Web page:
Apart from regulatory, there are some technical and scientific considerations that need to be looked into. Manufacturing product permission has been granted over the years with brand names by State Licencing Authorities (SLA). Of late, product permission for a formulation containing single ingredient is given with generic name but permission for a fixed dose combination (FDC) containing one or more active ingredients is given with a brand name. In either case, manufacturers are manufacturing the products with their brand name printed below the generic name and hence even if doctors are made to prescribe in generic name, the customer will end up receiving a product with some brand name only. Another very relevant point is that about 50 per cent medicines prescribed and used in India are fixed dose combinations containing one or more drug substances and prescriber will neither remember all the ingredients and their content in mg or neither mcg nor it is practically feasible to write them all. As regards Ayurvedic proprietary medicines, health supplements and neutraceuticals, prescribing in generic names would be virtually impossible as they contain several ingredients and names of ingredients are not commonly known to doctors and pharmacists. Writing brand name would be easier and less prone to occurrence of prescription, dispensing and administration errors.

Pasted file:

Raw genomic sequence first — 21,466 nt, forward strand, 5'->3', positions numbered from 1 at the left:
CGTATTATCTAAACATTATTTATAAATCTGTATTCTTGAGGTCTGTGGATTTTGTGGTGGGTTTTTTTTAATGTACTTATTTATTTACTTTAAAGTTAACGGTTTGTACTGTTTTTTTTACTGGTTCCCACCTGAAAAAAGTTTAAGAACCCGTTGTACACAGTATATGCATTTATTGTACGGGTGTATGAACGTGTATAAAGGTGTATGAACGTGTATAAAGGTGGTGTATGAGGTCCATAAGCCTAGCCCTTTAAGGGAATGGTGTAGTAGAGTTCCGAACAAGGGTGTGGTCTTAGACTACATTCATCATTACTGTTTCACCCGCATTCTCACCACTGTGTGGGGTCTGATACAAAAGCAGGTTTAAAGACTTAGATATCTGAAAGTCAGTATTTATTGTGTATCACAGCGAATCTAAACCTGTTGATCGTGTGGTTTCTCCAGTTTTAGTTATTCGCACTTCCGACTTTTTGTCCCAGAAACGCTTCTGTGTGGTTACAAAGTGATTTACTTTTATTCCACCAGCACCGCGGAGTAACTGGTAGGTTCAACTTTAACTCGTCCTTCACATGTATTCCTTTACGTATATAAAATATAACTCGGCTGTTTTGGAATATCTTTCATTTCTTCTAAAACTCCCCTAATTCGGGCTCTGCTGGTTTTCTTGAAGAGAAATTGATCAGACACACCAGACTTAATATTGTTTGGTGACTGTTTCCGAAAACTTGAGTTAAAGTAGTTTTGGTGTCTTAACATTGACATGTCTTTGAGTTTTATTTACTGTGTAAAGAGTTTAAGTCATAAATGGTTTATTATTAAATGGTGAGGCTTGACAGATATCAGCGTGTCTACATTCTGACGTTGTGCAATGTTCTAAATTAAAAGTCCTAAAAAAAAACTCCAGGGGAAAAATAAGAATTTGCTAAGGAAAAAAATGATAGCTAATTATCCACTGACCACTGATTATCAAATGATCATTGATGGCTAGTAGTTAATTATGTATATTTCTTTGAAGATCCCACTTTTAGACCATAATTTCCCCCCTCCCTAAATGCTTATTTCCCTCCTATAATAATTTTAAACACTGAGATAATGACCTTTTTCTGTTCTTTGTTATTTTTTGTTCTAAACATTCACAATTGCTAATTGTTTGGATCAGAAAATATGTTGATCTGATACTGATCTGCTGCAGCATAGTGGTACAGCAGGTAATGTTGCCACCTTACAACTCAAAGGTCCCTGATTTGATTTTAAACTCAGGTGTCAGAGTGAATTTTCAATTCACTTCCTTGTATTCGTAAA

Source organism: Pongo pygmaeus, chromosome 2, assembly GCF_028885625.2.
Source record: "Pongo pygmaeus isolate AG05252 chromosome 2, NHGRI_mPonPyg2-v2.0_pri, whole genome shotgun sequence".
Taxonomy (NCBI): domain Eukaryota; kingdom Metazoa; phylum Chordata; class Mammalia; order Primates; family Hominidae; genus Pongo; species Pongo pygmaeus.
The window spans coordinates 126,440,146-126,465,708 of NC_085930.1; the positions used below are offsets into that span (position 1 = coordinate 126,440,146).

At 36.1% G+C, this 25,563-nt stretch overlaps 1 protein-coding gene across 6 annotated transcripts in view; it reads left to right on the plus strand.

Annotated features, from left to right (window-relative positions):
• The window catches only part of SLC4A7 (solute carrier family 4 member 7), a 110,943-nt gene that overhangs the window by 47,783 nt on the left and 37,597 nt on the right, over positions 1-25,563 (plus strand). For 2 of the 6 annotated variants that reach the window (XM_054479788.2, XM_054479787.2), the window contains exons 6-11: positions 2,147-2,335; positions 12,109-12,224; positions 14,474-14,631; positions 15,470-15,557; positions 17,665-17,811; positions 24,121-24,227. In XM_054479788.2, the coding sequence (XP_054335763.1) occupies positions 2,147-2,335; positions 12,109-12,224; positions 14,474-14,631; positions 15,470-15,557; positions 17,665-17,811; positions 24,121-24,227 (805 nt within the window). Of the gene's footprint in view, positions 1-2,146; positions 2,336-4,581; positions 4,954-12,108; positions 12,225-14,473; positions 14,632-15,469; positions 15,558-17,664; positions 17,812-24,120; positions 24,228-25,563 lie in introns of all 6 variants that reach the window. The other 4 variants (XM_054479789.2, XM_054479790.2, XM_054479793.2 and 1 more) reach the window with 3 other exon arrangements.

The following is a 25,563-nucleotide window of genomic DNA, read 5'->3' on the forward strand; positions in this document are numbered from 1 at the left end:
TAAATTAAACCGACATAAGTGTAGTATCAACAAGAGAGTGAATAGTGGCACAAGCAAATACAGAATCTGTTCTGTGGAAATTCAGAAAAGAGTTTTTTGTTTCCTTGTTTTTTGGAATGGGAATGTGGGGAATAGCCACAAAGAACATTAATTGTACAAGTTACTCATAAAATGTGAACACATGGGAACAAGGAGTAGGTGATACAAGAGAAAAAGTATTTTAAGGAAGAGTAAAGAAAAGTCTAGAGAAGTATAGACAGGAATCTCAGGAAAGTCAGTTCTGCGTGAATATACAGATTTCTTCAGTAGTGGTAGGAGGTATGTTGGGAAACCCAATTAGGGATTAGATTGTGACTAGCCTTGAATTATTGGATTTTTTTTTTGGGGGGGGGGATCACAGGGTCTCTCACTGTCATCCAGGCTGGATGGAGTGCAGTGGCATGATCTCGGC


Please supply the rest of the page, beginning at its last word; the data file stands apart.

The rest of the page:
In India, there are large number of manufacturers from micro to large scale with huge differences in scientific acumen, infrastructural capabilities and professional commitment and it is simply naïve to assume that the different brands for any given composition marketed by different companies are equivalent and any of the brands may be used without concern for safety or efficacy. Various brands of a given formulation are not even pharmaceutically equivalent, let alone bioequivalence. Formulations vary significantly in pharmaceutical performance test like dissolution for relatively insoluble drugs, impurity and assay tests in case of relatively unstable drugs like coamoxiclav and rabeprazole tablets. We must admit that there is a substantial difference in quality of drug products of even same company marketing to developed countries like United States/European Union and in India on similar counts. The content of active ingredients and impurities may be comparable in freshly prepared batches of different brands but they will perform differently with time based on stability of the products.